Today in the protestant church in Germany it is a real no-go to say that Jews must become Christians to be in a relationship to god. The Jewish faith is accepted as an equal way to god – not only because of political and historical reasons but even for theological ones too. The most important step on the way from persecuting and killing Jews to accepting them as equal partners was that the Christian churches admitted their guilt for the persecution of Jews. My (regional) church where I am going to work as minister from next summer changed its basic article in 1991. This text is the basis for everything what happens in the church. Every minister in the church is getting ordained on this article. Since 1991 the article ends with two new sentences:

“For blindness and guilt called for repentance, she (the church) again testifies to the permanent election of the Jews and God’s covenant with them. The confession of Jesus Christ includes this testimony.” ( „Aus Blindheit und Schuld zur Umkehr gerufen bezeugt sie (die EKHN) neu die bleibende Erwählung der Juden und Gottes Bund mit ihnen. Das Bekenntnis zu Jesus Christus schließt dieses Zeugnis ein.“)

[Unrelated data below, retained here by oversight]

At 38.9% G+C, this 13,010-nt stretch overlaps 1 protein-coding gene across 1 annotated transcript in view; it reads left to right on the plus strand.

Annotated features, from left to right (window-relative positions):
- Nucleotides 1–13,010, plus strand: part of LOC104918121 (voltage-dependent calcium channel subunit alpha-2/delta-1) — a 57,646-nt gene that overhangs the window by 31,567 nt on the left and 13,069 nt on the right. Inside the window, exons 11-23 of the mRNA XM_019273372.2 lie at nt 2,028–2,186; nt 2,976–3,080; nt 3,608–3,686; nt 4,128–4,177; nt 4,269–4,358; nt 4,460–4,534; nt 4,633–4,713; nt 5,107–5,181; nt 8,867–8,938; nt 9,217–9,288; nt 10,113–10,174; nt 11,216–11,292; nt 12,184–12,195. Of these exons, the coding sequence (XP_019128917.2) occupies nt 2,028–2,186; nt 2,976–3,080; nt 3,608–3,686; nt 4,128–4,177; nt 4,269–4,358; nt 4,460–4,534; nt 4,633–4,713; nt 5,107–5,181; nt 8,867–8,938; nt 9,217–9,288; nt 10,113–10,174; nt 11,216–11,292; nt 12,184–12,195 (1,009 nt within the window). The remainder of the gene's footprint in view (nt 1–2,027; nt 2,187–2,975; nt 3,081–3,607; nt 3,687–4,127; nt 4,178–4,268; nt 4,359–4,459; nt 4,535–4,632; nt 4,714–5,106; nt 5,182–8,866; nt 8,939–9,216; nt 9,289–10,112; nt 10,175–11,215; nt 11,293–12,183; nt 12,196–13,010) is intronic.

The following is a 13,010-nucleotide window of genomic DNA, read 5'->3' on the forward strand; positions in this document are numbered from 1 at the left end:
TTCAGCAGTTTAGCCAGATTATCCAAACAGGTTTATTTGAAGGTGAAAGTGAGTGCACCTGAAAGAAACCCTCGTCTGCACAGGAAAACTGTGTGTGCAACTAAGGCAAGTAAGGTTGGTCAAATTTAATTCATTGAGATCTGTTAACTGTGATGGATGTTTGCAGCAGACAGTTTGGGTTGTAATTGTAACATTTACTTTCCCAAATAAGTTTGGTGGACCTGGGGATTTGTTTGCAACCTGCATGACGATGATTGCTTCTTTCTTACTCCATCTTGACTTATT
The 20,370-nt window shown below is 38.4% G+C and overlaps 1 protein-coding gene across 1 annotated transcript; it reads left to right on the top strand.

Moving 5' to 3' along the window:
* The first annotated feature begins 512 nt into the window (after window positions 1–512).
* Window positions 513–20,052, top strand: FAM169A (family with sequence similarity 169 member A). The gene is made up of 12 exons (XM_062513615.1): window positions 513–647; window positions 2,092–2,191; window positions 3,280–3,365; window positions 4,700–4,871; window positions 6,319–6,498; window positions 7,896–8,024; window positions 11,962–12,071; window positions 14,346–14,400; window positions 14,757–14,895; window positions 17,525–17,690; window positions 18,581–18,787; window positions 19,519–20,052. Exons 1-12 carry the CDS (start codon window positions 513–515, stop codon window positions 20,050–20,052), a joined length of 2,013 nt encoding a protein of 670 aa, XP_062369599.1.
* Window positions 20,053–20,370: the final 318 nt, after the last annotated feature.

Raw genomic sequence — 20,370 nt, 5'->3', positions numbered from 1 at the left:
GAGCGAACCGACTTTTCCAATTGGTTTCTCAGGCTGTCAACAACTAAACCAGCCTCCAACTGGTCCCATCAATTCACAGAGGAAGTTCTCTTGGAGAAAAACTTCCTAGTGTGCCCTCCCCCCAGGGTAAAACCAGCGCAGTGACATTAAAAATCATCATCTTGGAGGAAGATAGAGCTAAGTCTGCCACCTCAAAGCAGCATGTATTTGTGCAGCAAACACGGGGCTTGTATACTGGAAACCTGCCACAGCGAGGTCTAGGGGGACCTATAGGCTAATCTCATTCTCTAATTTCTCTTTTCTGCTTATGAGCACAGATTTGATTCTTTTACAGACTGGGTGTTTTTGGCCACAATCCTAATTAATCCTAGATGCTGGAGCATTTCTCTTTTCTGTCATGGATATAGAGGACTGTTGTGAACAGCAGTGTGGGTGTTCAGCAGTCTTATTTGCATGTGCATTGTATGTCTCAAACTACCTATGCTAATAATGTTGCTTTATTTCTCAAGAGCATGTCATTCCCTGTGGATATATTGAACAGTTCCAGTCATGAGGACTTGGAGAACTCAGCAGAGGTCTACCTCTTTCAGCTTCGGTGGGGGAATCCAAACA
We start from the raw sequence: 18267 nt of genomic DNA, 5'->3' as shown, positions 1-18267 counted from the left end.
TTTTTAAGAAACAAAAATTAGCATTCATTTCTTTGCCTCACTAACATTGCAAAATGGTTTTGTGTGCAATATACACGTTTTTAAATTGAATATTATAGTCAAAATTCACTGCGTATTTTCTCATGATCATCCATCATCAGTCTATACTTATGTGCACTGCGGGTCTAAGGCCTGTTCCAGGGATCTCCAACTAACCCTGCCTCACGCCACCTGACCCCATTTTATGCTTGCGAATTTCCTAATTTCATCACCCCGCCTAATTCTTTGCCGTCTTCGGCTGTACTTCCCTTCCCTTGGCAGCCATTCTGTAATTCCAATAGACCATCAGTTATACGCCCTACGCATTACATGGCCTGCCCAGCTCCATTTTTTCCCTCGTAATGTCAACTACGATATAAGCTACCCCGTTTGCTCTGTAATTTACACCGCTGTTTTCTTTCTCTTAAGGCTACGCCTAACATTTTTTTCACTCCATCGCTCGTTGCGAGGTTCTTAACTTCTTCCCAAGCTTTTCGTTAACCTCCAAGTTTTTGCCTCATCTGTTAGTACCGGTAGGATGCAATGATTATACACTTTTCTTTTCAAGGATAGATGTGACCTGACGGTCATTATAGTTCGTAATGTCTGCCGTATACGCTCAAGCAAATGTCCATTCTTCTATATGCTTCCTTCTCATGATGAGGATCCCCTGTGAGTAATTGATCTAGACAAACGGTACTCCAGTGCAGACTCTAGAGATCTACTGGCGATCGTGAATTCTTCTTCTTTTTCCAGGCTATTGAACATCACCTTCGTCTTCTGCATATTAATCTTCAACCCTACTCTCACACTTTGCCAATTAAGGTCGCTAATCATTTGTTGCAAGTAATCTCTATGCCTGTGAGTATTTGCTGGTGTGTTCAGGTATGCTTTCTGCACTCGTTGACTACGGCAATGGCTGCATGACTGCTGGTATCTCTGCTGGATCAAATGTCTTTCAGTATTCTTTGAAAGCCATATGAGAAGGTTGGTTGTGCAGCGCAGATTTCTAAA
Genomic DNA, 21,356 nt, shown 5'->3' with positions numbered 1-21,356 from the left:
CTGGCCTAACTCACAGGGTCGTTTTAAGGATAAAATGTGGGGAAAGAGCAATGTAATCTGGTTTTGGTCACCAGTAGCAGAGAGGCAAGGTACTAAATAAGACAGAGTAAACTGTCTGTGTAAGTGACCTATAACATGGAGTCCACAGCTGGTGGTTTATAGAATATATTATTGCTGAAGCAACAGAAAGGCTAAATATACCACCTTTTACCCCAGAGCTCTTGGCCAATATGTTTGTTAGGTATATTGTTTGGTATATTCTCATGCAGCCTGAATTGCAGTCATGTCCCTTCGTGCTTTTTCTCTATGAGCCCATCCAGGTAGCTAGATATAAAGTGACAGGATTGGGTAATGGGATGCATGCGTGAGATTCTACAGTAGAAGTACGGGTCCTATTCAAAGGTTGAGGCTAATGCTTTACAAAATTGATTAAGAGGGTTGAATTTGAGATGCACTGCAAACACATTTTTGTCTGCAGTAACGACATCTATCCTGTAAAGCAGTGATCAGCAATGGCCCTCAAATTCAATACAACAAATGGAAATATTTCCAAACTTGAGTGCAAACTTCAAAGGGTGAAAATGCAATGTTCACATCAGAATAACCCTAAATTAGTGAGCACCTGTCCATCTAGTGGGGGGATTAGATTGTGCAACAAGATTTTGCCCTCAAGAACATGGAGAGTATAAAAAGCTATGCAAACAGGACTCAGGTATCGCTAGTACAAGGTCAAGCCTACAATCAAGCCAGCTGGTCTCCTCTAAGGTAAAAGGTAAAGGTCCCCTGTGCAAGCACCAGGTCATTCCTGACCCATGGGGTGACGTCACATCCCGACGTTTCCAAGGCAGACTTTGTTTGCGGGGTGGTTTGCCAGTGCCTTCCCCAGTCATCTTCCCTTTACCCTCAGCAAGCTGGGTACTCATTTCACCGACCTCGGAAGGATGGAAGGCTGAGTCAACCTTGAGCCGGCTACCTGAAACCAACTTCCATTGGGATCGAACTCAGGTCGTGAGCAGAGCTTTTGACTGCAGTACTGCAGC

I think it is not usual that a religious group has the permanent election of another religious group as one of their main articles of believe but it gives me hope. It gives me the hope that the different religious faiths can accept another as equal partners without a repeating of the history between Christians and Jews. It would mean that Christians, Jews, Muslims, Buddhists, Hindus, Sikhs, Bahais and all the other faiths would confess everything they done to each other. It would mean that they admit their guilt and that they forgive each other. Maybe it’s idealistic but I hope it will happen. I think this is a task for every believer and everyone can do something for this. The “normal people” can try to build good relationships to their neighbours from different faiths. Have a chat when they meet, ask how they feel, let their children play together… The theologians must rethink their theological positions towards each other. The example of the Christian-Jewish relationship shows me that this is possible, even if it is a long and difficult journey.